Weak Lensing Results from the 75 Square Degree CTIO Survey
Abstract
We measure seeingcorrected ellipticities for galaxies with magnitude in 12 widely separated fields totalling 75 deg of sky. At angular scales , ellipticity correlations are detected at high significance and exhibit nearly the pure “Emode” behavior expected of weak gravitational lensing. Even when smoothed to the full field size of 25, which is Mpc at the lens distances, an rms shear variance of is detected. At smaller angular scales there is significant “Bmode” power, an indication of residual uncorrected PSF distortions. The data constrain the power spectrum of matter fluctuations on comoving scales of Mpc to have (95% CL, CDM, ), where the systematic error includes statistical and calibration uncertainties, cosmic variance, and a conservative estimate of systematic contamination based upon the detected Bmode signal. This normalization of the power spectrum is lower than, but generally consistent with, previous weaklensing results, is at the lower end of the range from various analyses of galaxy cluster abundances, and agrees with recent determinations from CMB and galaxy clustering.
The large and dispersed sky coverage of our survey reduces random errors and cosmic variance, while the relatively shallow depth allows us to use existing redshiftsurvey data to reduce systematic uncertainties in the distribution to insignificance. Reanalysis of the data with more sophisticated algorithms will hopefully reduce the systematic (Bmode) contamination, and allow more precise, multidimensional constraint of cosmological parameters.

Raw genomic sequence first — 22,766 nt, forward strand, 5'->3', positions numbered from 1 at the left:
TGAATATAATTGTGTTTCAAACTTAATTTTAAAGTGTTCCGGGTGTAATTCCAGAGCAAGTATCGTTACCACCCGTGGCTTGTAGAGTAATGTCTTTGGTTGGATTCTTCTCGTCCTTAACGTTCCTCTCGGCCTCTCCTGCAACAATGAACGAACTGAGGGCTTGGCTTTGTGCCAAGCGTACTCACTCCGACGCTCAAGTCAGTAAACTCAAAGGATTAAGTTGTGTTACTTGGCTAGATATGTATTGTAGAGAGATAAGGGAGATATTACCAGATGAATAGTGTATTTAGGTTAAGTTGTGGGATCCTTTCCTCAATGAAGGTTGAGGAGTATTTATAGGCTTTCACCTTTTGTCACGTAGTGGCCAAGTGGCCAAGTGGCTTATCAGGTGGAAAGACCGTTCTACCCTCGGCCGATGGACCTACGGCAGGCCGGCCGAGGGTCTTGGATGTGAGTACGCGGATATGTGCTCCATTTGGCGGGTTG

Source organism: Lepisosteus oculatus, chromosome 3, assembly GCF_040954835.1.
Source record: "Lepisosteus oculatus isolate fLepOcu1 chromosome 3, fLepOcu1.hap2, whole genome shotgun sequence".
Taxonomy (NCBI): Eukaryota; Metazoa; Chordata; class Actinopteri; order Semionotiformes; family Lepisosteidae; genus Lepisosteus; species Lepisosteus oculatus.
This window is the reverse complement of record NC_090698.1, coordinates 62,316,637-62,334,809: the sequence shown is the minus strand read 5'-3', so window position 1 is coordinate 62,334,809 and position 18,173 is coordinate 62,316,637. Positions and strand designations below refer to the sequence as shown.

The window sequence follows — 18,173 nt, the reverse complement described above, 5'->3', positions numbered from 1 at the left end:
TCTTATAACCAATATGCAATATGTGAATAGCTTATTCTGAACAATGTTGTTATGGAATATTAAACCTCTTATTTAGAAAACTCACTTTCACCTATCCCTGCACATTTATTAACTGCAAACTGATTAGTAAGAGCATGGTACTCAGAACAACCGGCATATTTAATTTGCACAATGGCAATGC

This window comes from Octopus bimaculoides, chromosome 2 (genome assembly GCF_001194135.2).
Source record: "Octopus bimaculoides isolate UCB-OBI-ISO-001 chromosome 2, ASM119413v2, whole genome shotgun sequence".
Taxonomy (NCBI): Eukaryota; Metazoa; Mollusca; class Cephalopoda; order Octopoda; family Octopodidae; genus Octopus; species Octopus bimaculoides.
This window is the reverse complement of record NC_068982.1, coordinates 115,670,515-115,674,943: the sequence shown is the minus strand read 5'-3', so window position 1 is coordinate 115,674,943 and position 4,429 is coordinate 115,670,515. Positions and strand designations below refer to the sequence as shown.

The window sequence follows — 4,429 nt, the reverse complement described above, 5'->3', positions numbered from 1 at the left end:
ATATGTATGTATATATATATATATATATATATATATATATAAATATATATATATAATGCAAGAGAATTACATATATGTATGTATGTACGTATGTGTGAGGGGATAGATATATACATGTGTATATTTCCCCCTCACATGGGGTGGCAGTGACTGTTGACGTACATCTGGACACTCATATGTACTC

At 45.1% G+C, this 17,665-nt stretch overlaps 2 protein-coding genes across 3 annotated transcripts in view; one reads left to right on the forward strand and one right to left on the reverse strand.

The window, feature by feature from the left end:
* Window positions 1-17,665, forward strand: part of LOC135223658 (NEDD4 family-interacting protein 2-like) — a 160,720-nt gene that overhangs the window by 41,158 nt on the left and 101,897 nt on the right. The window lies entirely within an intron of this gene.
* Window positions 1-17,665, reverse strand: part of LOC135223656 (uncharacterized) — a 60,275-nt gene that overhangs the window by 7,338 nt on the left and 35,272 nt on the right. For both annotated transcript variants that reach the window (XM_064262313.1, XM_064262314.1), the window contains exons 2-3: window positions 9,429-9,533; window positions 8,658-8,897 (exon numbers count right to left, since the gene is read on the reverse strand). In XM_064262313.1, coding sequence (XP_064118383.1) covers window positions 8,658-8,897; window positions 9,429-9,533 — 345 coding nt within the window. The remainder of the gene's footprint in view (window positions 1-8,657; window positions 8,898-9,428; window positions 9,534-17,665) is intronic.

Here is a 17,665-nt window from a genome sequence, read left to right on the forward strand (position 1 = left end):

1 Introduction
The realization that weak gravitational lensing effects could reveal the power spectrum of matter fluctuations in the Universe (Valdes, Tyson, & Jarvis, 1983; MiraldaEscudé, 1991; Kaiser, 1992) strongly motivates largescale imaging surveys of faint galaxies. Weak gravitational lensing constrains fundamental parameters under the current paradigm that the power spectrum of matter evolves from primordial fluctuations due to gravitational instability. Comparison of weak lensing power at with measurements of the cosmic background anisotropy at can ultimately test this underlying paradigm to high precision.
The coherent distortions induced by weak lensing are, however, lost in the intrinsic shape variations of the source galaxies unless a very large number of galaxy shapes can be determined to beat down this “shape noise.” This was the primary impetus behind the construction of the Big Throughput Camera (BTC; Wittman et al. (1998)) and other highefficiency CCD mosaic cameras. We report here the results of a large weaklensing survey conducted with the BTC camera and its successor, the NOAO Mosaic II imager (Muller et al., 1998).
Firm detections of weak lensing in random fields were first reported using early data from mosaic groundbased cameras (Wittman et al., 2000; Kaiser et al., 2000; Van Waerbeke et al., 2000; Bacon et al., 2000), HST (Rhodes, Refregier, & Groth, 2000), and singleCCD cameras (Bacon et al., 2000; Maoli et al., 2001). These initial efforts did not place strong constraints on the matter spectrum. This is due in part to their relatively small number of galaxy samples ( or fewer). Close inspection of these data also reveal, though, that the methods that were used to remove systematic distortions induced by PSF ellipticities have left residual signals that may contaminate the lensing observations.